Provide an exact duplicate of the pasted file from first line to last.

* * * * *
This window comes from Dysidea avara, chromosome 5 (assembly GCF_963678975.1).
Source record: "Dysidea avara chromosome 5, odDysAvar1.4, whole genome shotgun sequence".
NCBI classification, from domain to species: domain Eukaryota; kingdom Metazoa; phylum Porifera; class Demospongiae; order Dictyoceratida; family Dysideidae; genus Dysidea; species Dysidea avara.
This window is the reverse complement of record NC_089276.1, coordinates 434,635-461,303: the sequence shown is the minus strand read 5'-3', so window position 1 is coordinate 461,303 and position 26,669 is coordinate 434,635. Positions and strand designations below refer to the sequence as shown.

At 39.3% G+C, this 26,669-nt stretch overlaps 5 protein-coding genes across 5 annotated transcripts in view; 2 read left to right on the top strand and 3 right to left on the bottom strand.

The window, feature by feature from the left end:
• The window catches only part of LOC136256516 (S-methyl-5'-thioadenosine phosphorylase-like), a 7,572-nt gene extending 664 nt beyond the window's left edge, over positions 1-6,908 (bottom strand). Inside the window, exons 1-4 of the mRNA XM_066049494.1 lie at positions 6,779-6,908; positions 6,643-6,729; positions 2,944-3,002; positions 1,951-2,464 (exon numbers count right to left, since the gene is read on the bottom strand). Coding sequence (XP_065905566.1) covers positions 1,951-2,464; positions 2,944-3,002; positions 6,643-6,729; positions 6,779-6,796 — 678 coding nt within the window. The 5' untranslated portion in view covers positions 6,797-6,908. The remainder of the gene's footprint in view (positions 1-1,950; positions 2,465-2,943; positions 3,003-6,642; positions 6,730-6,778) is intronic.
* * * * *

This window comes from Dysidea avara, chromosome 5 (assembly GCF_963678975.1).
Source record: "Dysidea avara chromosome 5, odDysAvar1.4, whole genome shotgun sequence".
NCBI classification, from domain to species: domain Eukaryota; kingdom Metazoa; phylum Porifera; class Demospongiae; order Dictyoceratida; family Dysideidae; genus Dysidea; species Dysidea avara.
This window is the reverse complement of record NC_089276.1, coordinates 434,635-461,303: the sequence shown is the minus strand read 5'-3', so window position 1 is coordinate 461,303 and position 26,669 is coordinate 434,635. Positions and strand designations below refer to the sequence as shown.

At 39.3% G+C, this 26,669-nt stretch overlaps 5 protein-coding genes across 5 annotated transcripts in view; 2 read left to right on the top strand and 3 right to left on the bottom strand.

The window, feature by feature from the left end:
• The window catches only part of LOC136256516 (S-methyl-5'-thioadenosine phosphorylase-like), a 7,572-nt gene extending 664 nt beyond the window's left edge, over positions 1-6,908 (bottom strand). Inside the window, exons 1-4 of the mRNA XM_066049494.1 lie at positions 6,779-6,908; positions 6,643-6,729; positions 2,944-3,002; positions 1,951-2,464 (exon numbers count right to left, since the gene is read on the bottom strand). Coding sequence (XP_065905566.1) covers positions 1,951-2,464; positions 2,944-3,002; positions 6,643-6,729; positions 6,779-6,796 — 678 coding nt within the window. The 5' untranslated portion in view covers positions 6,797-6,908. The remainder of the gene's footprint in view (positions 1-1,950; positions 2,465-2,943; positions 3,003-6,642; positions 6,730-6,778) is intronic.